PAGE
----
It will be clear by now what the Ong theory is for. Our progress into a new age is to be the means of a return to old orality. Ong values orality because it is holy, because it places a high value on the sacral. Visuality, typography, desacralized the world. The oral Word is a Presence, the written word is not; the oral Word presents an interior, the typographical word a surface. He even complains that traditional theologies of the Trinity tend to spatialize it by speaking of distinct entities somehow not divided. Ong wants rather “an oral-aural” theology of the Trinity which would explicate the “inter-subjectivity of the three Persons in terms of communication conceived of as focussed (analogously) in a world of sound.” The Christian form of worship must now be conceived as oral-aural. In other words, Christians have too long conceived of their God as visual, with much loss to the deeper, more interior sense of his Presence that should accompany an oral-aural concept of him. And this is what, aided by our enormously enhanced control of the past and history, we have now somehow to recover: the oral Word in its old purity, in our new oral world, hardly yet recovered from the decadence of print. We have to recover the oral sense of presence and compensate for typographical desacralization.

On the whole Fr. Ong thinks the chances are good. Though our media have made God seem silent, we have certain advantages. The characteristic mental disorder of alphabetic societies is schizophrenia, but of analphabetic societies it is anger and polemicism. Old oral was very angry; it led to the kind of immediate personal attack that still characterized Renaissance and Reformation scholarship. This wore off, as print and science made us more objective. Hence our present irenic mood, our tolerance, our openness to argument. When we are not irenic, tolerant, understanding, it is just the oral polemicism cropping out again. But it would be “an affectation to pretend” that “technologized urban living” cannot provide a very suitable ground for open communication, man to man God to man. The “hominization” of the world goes on apace. Thanks to the development of the media we are aware as never before of the world as fully peopled, as dominated by the presence of humans we have to live with. As the human consciousness thus “expands its purchase on the universe, enlarges itself, the ground on which grace operates and God’s presence is felt is enlarged.” Oral sacrality may thus be restored. And the instrument of restoration, the continuing presence of the Word, is the Catholic Church.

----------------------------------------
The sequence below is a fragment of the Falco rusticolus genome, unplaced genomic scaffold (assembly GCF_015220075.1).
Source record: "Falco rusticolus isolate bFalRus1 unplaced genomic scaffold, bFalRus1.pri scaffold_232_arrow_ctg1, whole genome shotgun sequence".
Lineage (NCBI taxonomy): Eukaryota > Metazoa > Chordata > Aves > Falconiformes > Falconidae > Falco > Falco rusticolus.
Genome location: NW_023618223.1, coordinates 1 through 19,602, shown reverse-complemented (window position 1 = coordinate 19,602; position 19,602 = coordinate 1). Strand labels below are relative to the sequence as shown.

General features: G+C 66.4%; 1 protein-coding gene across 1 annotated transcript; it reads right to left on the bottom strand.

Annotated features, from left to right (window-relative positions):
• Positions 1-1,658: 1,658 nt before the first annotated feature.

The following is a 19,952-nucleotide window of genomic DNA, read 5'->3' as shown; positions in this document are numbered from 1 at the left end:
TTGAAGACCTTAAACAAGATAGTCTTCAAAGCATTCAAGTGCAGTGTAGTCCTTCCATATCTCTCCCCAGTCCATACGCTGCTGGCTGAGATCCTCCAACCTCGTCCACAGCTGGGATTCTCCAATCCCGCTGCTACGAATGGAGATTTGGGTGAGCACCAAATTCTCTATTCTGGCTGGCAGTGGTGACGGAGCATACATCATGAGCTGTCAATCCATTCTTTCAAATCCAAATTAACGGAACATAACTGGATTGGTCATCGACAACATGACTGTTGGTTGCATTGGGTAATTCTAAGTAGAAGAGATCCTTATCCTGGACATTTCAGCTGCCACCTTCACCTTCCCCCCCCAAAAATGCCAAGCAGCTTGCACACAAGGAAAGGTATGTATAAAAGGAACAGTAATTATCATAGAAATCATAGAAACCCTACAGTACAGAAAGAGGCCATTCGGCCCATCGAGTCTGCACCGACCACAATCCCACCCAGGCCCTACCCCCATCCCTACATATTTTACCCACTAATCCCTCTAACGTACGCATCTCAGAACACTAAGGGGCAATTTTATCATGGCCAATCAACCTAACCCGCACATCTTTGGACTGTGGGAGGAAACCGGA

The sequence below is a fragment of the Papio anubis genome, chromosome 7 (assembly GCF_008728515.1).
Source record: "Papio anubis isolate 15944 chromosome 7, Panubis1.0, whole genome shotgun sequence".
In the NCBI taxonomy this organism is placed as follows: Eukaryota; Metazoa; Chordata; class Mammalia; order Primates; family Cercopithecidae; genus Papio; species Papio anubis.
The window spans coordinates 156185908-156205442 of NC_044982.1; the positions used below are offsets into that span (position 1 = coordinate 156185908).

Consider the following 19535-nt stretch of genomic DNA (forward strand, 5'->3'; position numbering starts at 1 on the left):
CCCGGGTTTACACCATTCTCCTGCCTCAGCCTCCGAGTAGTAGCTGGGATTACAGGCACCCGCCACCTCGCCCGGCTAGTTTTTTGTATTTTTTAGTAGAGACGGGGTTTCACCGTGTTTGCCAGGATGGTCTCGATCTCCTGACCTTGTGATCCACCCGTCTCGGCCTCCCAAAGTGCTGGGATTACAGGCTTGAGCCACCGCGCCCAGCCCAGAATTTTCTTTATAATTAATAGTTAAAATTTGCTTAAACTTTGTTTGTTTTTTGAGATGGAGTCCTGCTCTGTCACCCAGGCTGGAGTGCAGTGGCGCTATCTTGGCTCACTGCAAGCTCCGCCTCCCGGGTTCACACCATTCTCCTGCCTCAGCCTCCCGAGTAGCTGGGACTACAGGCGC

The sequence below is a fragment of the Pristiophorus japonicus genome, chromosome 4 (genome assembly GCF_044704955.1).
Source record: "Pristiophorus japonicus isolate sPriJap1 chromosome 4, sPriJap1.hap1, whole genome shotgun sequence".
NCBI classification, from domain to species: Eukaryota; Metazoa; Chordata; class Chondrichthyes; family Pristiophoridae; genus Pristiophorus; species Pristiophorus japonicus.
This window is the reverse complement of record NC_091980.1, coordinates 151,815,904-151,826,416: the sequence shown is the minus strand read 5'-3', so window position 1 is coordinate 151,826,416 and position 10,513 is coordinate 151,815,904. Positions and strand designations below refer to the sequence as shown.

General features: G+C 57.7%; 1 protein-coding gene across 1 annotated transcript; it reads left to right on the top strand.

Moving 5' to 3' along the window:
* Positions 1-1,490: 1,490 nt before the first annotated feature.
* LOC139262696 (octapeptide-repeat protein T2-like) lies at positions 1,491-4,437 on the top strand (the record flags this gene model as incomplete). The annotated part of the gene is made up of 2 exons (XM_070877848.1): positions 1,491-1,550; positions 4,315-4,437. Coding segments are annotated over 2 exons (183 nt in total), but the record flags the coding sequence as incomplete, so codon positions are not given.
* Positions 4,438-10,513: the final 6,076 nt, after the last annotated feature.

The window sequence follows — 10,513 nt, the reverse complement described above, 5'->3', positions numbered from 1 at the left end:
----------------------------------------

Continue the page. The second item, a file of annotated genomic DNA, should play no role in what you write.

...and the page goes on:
THUS, whistling apologetically in the dark, Fr. Ong reaches his optimistic conclusion. We shall have our oral Word again, like the Jews and the primitive Christians, but without all the bullying, the anger, the animistic nonsense, that characterized the earlier “verbomotor” epoch.

Much of this will strike the skeptical layman as pure fantasy, or specialism (the belief that the current irenic mood, such as it is, among Christians, means that we are growing more patient and tolerant in our cities; the quest for an oral-aural theology). Perhaps one can nevertheless make allowance for the author’s parti pris and still admire his account of the development of the media typology, the great revolutionary movements from oral-aural to script, script to print, print to electronic-aural? But this can’t really be done, if only because Fr. Ong’s using the historiographical system to support something so strange and so partisan shows what is wrong with the system. It is so loose that you can easily accommodate it to anything else you believe. You can be extremely general, not, for example, discriminating between different kinds of orality (why did the Jews care so much about their kind of history? why were they so very different from oral, pre-Platonic Greeks?) or extremely special, offering details about the vocal powers of primates. If nothing else will make the theory fit you insert transitions, overlays, etc. Whatever the Theory eats turns into the Theory.

There are further problems, akin to those raised by Marxism and other historicist doctrines. Should we, at last aware of how history works, do anything, or just let the grace-controlled operation go forward, confident that we are growing gentler, more receptive, in our new culture, ready to receive an early-oral God into a fully computerized society? If God were now considering the intervention he so carefully timed, how would he work out the balance between analphabetic Chinese, oral Russians, and electric-oral Americans? Would he find the atmosphere truly irenic? He would not be surprised to find that his Church has turned out to be the sole repository of the old oral-sacral, but would he be pleased that, so late as this, one of its learned historians seems to have overlooked a modern commonplace, that the method of investigation defines the field?

St. Paul spoke of faith as the evidence of things unseen; and St. Augustine said that in heaven fides succedit species quam videbimus, what succeeds faith is something we shall be able to see. It is true that he wrote also, in the Confessions, one of the most beautiful of all accounts of the struggles of the senses, and dwelt particularly on the power of the ear: but he had the authority of the New Testament for arguing that “the general experience of the senses…is called the lust of the eye, because the office of seeing wherein the eyes hold the prerogative, the other senses by way of similitude take to themselves, when they make any search after knowledge.” This extremely oral saint was already a visualist, a slave of the decadent alphabet. Perhaps St. Paul was, too. We seem to have been a long time in the wilderness out of which Fr. Ong now seeks to show us the way.

This Issue

March 14, 1968